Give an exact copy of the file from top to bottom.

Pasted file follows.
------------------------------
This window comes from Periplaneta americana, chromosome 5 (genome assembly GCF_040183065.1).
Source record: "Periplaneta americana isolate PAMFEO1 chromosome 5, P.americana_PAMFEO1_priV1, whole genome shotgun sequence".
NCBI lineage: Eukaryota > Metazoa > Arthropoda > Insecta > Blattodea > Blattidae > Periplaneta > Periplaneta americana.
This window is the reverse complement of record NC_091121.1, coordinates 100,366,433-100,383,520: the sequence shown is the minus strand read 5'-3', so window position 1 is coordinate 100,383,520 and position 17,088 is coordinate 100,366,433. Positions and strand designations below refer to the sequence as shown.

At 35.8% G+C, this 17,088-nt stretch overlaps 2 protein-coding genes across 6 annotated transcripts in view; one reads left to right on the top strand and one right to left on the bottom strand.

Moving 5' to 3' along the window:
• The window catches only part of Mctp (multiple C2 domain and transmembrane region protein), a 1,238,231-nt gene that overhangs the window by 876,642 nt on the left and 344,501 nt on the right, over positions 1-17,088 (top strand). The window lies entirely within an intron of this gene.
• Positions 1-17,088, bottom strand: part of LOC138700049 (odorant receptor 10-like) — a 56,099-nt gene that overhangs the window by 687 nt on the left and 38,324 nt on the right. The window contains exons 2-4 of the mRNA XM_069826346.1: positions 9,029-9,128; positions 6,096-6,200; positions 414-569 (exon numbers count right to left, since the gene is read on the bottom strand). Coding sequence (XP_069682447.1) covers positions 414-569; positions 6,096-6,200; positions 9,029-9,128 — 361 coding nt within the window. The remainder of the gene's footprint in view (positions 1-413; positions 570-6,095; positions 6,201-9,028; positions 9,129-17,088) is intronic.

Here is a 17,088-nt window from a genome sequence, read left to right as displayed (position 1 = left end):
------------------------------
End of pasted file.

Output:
This window comes from Periplaneta americana, chromosome 5 (genome assembly GCF_040183065.1).
Source record: "Periplaneta americana isolate PAMFEO1 chromosome 5, P.americana_PAMFEO1_priV1, whole genome shotgun sequence".
NCBI lineage: Eukaryota > Metazoa > Arthropoda > Insecta > Blattodea > Blattidae > Periplaneta > Periplaneta americana.
This window is the reverse complement of record NC_091121.1, coordinates 100,366,433-100,383,520: the sequence shown is the minus strand read 5'-3', so window position 1 is coordinate 100,383,520 and position 17,088 is coordinate 100,366,433. Positions and strand designations below refer to the sequence as shown.

At 35.8% G+C, this 17,088-nt stretch overlaps 2 protein-coding genes across 6 annotated transcripts in view; one reads left to right on the top strand and one right to left on the bottom strand.

Moving 5' to 3' along the window:
• The window catches only part of Mctp (multiple C2 domain and transmembrane region protein), a 1,238,231-nt gene that overhangs the window by 876,642 nt on the left and 344,501 nt on the right, over positions 1-17,088 (top strand). The window lies entirely within an intron of this gene.
• Positions 1-17,088, bottom strand: part of LOC138700049 (odorant receptor 10-like) — a 56,099-nt gene that overhangs the window by 687 nt on the left and 38,324 nt on the right. The window contains exons 2-4 of the mRNA XM_069826346.1: positions 9,029-9,128; positions 6,096-6,200; positions 414-569 (exon numbers count right to left, since the gene is read on the bottom strand). Coding sequence (XP_069682447.1) covers positions 414-569; positions 6,096-6,200; positions 9,029-9,128 — 361 coding nt within the window. The remainder of the gene's footprint in view (positions 1-413; positions 570-6,095; positions 6,201-9,028; positions 9,129-17,088) is intronic.

Here is a 17,088-nt window from a genome sequence, read left to right as displayed (position 1 = left end):